Napster playlists become a harassment tool

All TechWeek writers are indepentent and from many different countries. Some english misspelling and grammar mistakes may occur. Want to contribute? Join the team

Jacob Dunn, a resident of Ohio, USA, managed to violate a ruling of the Eighth State Circuit Court of Appeals using the file-sharing music service Napster (formerly Rhapsody). The court banned this man from communicating with his ex-wife by any means, issuing a temporary protection order (TPO) against Dunn.

And in a new ruling dated July 29, the court found that Dunn had violated his requirements by renaming the Napster music playlists shared with his ex-wife. The new names were appeals to her – Dunn asked if they could try to rekindle the relationship, and so on. Such messages have been controversially prohibited by a temporary protection order. For this, Dunn was sentenced to probation.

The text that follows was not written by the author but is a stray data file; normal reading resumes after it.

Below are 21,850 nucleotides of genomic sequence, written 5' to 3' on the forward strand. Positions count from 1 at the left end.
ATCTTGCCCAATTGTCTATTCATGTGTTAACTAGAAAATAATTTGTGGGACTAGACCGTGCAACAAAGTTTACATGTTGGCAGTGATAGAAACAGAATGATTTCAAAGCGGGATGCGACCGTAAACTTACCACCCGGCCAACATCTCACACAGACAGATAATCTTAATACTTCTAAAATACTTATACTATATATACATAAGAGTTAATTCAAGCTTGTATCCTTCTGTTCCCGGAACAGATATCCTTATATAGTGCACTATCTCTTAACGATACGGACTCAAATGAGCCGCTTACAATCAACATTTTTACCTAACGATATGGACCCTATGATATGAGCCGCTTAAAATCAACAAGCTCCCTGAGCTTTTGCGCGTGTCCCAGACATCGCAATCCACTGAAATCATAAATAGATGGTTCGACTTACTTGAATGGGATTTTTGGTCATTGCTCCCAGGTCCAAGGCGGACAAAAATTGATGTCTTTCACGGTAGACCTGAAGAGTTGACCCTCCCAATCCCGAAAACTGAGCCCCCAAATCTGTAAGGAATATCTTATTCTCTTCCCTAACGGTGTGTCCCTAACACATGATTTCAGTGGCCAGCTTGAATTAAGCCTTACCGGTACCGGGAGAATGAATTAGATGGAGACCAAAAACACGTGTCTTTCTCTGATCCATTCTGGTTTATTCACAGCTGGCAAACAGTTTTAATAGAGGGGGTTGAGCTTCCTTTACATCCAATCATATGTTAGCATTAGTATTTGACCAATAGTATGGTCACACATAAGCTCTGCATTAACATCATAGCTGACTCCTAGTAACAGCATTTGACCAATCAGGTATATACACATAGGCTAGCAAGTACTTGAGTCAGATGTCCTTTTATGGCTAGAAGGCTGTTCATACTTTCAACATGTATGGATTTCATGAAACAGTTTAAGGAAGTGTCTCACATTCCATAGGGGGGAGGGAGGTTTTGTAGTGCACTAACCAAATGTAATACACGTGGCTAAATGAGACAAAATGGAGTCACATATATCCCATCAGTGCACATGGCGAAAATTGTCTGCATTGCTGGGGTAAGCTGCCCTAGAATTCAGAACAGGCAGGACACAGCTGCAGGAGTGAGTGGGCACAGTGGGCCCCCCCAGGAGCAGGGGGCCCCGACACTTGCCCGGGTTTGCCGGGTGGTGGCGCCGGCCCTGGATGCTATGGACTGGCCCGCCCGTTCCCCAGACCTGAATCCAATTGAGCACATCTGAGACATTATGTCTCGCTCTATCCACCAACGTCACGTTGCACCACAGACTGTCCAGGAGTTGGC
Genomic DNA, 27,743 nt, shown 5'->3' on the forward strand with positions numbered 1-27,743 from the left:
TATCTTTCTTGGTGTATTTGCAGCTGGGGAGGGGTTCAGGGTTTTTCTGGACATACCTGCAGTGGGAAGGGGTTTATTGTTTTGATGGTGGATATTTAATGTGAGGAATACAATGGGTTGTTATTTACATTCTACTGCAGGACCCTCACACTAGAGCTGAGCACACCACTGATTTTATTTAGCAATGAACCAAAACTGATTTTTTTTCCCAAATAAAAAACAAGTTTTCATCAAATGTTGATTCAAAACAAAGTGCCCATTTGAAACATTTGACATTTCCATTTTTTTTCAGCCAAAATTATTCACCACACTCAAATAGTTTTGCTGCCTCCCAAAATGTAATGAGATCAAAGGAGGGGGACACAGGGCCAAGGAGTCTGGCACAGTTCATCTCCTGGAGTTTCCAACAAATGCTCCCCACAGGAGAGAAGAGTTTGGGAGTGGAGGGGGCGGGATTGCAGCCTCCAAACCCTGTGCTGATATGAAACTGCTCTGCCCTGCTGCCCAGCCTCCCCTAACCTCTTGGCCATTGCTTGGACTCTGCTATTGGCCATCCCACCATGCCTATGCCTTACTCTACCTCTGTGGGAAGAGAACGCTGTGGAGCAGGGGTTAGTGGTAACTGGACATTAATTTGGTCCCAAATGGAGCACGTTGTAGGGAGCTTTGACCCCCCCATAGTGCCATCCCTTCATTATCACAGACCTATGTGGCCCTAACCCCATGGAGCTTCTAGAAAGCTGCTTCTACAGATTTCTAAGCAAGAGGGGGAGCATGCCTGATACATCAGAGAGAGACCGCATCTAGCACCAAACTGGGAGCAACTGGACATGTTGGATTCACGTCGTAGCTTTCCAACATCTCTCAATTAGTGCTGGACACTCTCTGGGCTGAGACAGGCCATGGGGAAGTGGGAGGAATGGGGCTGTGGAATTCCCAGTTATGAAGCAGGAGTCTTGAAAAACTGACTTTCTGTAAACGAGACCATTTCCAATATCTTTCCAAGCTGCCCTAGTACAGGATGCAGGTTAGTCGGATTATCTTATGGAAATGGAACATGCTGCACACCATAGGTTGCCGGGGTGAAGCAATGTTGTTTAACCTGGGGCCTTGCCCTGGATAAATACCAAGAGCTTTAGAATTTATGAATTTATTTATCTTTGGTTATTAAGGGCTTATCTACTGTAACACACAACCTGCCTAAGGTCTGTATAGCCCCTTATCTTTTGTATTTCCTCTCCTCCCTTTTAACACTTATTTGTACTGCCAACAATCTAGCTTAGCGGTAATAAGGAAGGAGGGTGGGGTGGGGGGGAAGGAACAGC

This is not the first time that streaming service vulnerabilities have been exploited. Spotify users have also complained at various times about problems with hackers accessing their accounts.

A new case of such a vulnerability showed that even in the case of streaming that is harmless at first glance, you should not lose your vigilance. And Dunn’s ex-wife should have changed the password in time – or create her own account.